Claim: What about eating ants, anemones, sea sponges, or jellyfish?


The carnist here either

  1. attempts in poor faith to discredit veganism because eating animals is possible without doing harm
  2. attempts in (somewhat) good faith to find a substitute for meat that does less harm

Problems With This Argument

1. It's worth questioning the assumption

This argument seems to focus on trying to find the most ethical animals to eat, rather than questioning the underlying assumption as to whether animals need to be eaten at all, especially when the best foods for protein are plant-based

2. Many of these animals lack any real nutrients

For instance, jellyfish don't have significant nutritional value to each other or humans, so eating them would seem to be more novelty than nutrition.

3. Probably all the sustainability/economic issues remain

Ants aren't necessarily any better at converting food into meat than cows (given their exoskeleton is largely chitin - which is indigestible to humans), certainly probably not an order of magnitude better. So in that case, all the sustainability issues would still exist. Same with jellyfish: medusa farms probably, again, run into the same sustainability issues, but it's difficult to quantify given that they have essentially no nutritional value.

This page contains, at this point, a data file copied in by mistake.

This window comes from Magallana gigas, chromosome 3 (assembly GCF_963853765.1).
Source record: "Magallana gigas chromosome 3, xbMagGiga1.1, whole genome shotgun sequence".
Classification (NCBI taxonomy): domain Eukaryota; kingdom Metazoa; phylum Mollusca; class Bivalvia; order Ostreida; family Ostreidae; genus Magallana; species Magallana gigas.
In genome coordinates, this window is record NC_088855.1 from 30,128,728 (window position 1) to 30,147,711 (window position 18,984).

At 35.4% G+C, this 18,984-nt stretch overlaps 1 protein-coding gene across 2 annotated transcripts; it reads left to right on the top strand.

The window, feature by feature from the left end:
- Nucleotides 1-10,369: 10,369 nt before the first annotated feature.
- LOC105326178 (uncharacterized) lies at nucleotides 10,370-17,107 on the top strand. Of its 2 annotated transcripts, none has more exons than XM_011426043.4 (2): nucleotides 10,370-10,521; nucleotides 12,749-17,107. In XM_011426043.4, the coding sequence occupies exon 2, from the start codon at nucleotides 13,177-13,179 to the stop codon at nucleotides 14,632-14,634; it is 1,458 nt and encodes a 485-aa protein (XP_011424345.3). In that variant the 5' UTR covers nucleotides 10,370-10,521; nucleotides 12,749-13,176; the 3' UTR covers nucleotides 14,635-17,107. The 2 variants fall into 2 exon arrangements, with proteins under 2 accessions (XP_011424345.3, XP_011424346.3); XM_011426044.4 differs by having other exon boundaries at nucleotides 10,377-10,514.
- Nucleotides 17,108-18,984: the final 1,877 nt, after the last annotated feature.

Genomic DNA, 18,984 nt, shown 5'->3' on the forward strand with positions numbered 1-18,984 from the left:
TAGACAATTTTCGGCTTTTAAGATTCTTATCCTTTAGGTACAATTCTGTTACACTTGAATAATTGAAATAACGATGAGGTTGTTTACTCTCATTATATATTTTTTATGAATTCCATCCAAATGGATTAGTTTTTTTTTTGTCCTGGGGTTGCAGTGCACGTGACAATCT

4. This doesn't discredit veganism

The fact that in the future it would be hypothetically possible to eat something without a central nervous system or that has a diminished capacity to suffer doesn't change the fact that right now, as we speak, eating meat contributes to animal suffering. So we can have an esoteric conversation on the side about some weird hypothetical, but it's important to recognize that this hypothetical is just fiction. You can't use any discussion or argument regarding beings that have no subjective experience as a means to defend the exploitation of those that do.

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[Claim: What about eating ants, anemones, sea sponges, or jellyfish?](